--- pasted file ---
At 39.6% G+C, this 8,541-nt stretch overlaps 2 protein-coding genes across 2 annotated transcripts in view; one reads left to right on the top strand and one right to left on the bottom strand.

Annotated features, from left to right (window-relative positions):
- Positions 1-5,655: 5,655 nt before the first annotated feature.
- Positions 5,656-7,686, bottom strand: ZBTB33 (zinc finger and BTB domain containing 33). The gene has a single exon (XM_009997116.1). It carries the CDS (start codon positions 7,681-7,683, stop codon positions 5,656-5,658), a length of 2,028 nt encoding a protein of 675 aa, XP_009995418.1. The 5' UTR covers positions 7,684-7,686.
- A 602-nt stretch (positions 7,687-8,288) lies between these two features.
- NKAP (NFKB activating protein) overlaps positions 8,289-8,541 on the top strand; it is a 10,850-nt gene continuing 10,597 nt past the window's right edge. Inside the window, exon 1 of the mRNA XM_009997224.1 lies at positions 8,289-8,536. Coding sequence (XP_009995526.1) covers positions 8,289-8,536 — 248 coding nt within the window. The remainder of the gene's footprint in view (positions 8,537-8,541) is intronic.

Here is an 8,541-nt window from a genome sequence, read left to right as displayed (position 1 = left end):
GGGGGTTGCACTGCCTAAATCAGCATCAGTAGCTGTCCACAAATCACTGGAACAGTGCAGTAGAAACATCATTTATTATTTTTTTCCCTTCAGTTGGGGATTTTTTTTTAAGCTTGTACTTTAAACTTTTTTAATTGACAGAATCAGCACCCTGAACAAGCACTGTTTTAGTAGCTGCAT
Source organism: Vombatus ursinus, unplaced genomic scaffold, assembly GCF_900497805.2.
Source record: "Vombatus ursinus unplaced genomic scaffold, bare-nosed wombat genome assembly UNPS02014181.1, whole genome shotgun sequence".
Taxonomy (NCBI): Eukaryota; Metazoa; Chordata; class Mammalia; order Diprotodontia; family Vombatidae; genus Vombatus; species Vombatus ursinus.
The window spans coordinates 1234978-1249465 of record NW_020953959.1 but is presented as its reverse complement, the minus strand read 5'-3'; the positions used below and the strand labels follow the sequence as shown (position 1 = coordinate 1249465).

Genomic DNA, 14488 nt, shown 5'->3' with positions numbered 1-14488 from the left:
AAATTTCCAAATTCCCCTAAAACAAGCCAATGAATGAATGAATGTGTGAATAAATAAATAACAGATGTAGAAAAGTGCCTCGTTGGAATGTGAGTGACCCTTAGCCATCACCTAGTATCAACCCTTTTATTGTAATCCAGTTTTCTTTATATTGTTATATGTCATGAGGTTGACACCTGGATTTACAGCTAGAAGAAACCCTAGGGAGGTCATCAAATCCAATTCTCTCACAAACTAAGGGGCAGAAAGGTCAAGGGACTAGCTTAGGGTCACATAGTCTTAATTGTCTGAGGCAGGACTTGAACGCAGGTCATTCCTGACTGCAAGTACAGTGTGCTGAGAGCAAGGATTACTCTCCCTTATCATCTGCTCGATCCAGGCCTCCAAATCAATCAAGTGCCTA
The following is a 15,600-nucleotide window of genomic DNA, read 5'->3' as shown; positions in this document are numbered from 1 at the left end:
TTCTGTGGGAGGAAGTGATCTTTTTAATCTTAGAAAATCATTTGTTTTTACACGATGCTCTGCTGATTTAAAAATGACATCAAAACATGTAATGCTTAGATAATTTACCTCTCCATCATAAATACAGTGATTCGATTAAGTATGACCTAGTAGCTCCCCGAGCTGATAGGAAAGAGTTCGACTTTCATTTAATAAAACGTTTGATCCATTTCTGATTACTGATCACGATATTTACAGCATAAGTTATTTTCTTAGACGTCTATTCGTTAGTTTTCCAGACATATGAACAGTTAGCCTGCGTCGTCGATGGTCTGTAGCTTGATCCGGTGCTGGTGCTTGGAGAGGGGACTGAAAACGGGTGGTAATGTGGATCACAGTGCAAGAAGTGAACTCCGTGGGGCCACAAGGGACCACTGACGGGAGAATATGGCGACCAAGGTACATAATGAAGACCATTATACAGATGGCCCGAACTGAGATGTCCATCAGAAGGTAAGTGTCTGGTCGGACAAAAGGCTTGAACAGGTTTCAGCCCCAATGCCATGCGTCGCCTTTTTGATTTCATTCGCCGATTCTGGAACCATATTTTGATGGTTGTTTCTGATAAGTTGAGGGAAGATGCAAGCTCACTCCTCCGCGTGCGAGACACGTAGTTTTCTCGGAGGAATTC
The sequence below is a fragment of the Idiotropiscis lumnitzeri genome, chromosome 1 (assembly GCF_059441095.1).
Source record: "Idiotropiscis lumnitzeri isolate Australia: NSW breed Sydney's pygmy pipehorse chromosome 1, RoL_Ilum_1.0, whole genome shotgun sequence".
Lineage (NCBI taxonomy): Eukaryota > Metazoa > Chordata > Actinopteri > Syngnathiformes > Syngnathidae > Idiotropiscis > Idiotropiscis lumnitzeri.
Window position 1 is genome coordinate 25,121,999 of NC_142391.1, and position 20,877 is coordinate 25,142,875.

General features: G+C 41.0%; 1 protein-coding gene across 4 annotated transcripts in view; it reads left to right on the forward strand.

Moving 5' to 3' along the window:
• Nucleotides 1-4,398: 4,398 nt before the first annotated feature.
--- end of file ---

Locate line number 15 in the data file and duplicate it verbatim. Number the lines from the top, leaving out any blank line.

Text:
The following is a 15,600-nucleotide window of genomic DNA, read 5'->3' as shown; positions in this document are numbered from 1 at the left end: